“That activism [from 1968] eventually turned into what became the Office of Multicultural Affairs, but the O is severely underfunded,” Williams said. “We have a ridiculously small space. There aren’t enough staff members here.”

Other student organizations that focus on race spoke at the rally in solidarity with black students. Students representing Muslim, Latino and white students expressed their commitment to join with other students to change the systems that propel racism within the Tulane community.

“Because of the different manifestations of racism across nonwhite groups, historically there has been division across all races,” said junior Ana De Santiago, Generating Excellence Now and Tomorrow in Education co-president. “Only in recognizing these differences can we truly begin to understand and dismantle the way racism operates in conjunction with white supremacy.”

President Fitts spoke twice at the Call for Unity. He addressed posts on the anonymous social media site Yik Yak regarding race in his “The View from Gibson” on Friday. The same email previewed the Call for Unity.

“It was very clear that there are a number of students who feel deeply pained by their experiences here at Tulane and have experienced racist comments and really not feel welcome and respected here,” Fitts said in an interview after the address. “I applaud the incredible passion and dedication and they did a phenomenal job of not only bringing the students here, but articulating the need for Tulane to be more welcoming and supportive of all students.”

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William Potts | Photo Editor

Ana De Santiago, co-president of GENTE, speaks on immigration at the Call for Unity rally 4 p.m. Wednesday in Pocket Park.

For senior Rachel Clayton, the timing of this event, in the wake of anti-racism demonstrations across the country, and the failure of past attempts at change, have created concerns about following through with action.

“I think there’s going to be change and I don’t think it’s going to happen tomorrow,” Clayton said. “I feel like we’re going to wait it out. … The truth is this is only being addressed in the wake of what’s happening at Mizzou. I doubt if otherwise you’d be standing here today. So I’m scared that it’s much like everything fizzles out; like Ferguson blows over; like Trayvon Martin blows over.”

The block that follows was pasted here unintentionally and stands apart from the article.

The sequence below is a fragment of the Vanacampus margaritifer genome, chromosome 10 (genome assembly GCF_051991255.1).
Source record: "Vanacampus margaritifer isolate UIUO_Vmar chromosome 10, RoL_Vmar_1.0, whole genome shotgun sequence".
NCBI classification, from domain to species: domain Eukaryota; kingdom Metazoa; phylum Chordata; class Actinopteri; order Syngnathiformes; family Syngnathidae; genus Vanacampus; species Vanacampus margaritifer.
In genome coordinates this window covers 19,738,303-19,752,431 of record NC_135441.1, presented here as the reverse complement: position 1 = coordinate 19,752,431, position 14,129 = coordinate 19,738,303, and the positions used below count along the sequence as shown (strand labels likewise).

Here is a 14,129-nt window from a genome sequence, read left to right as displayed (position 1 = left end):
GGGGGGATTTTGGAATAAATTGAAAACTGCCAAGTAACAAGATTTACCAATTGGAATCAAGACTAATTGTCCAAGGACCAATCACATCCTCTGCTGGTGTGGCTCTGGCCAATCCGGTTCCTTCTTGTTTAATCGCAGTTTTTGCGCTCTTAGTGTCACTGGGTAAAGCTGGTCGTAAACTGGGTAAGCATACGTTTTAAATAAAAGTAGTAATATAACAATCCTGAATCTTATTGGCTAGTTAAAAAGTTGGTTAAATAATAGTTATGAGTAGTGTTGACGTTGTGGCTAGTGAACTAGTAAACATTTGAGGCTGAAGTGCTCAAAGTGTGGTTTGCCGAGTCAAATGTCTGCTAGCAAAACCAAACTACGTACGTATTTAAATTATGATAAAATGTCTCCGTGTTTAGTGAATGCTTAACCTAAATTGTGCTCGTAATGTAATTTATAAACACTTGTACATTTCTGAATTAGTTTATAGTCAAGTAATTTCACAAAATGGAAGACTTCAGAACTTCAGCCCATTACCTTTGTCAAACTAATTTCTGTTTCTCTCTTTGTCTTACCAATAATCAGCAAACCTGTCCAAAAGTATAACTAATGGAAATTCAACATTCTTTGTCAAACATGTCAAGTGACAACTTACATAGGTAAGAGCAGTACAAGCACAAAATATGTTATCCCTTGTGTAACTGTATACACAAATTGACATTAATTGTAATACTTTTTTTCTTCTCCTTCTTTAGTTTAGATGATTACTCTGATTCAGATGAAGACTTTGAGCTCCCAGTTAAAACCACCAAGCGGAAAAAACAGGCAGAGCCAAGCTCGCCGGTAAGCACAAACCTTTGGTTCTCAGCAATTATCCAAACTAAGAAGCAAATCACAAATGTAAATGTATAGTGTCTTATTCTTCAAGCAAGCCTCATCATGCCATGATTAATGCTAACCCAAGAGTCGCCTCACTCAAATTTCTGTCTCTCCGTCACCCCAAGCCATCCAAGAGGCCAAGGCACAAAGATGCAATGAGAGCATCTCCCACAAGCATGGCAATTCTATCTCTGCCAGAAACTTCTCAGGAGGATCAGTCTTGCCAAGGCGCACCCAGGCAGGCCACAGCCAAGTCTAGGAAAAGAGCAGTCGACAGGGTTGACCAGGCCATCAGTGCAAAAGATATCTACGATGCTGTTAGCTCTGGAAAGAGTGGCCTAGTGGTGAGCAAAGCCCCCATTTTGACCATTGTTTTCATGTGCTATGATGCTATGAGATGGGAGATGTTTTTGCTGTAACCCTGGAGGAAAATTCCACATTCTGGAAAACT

Despite attempts at change in the past that have left minority students still unsatisfied and wary, students and administrators alike signaled that hope can be found in a resolute commitment of the community members to work together to “dismantle racism.”

“There are other institutions who are a lot further because they’ve made the commitment, they’ve really sat down and listened,” Barber-Pierre said. “I just think we’ve got a ways to go. We’ve got some work to do. If we can do it collaboratively, I think we’re going to move a lot quicker. We’re going to move in a lot more efficient way than we’ve done in the past.”

The Undergraduate Student Government passed a resolution affirming the work that tBSU and SOAR have done and the necessity of this work on campus.

The demands presented at the Call for Unity and a petition are available online.

As Tulane’s minority students stand in solidarity with each other, they recognize that they also stand in solidarity with those who came before them and those who will follow. As they echo the demands from 1968, they continue a fight that began long before their time — a fight they hope they will finish.

“This isn’t a one day thing,” Santiago said. “It’s a process, a healing process for students of color, for black students, a process of starting conversation that can change the way we treat each other at Tulane.”

Associate News Editor Alexa Christianson and Senior Staff Reporter David Preda contributed to this report.